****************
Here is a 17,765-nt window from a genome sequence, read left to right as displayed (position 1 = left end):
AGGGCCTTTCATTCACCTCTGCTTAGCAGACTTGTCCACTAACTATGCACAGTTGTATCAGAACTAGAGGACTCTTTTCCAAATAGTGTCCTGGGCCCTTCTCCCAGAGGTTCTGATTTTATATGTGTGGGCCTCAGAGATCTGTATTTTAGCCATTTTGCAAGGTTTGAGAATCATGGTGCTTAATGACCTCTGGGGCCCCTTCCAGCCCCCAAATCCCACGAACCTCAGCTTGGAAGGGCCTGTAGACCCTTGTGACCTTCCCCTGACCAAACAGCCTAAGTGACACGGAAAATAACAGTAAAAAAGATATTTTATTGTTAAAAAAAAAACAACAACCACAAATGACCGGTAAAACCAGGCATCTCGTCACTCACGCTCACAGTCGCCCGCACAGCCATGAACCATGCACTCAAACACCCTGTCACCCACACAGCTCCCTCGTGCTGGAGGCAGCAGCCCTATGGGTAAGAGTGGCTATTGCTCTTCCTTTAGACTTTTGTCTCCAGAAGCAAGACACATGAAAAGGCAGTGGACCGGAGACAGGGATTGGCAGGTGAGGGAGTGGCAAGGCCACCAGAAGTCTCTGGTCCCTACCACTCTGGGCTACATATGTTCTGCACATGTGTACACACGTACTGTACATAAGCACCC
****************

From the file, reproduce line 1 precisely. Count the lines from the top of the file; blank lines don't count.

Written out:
Here is a 17,765-nt window from a genome sequence, read left to right as displayed (position 1 = left end):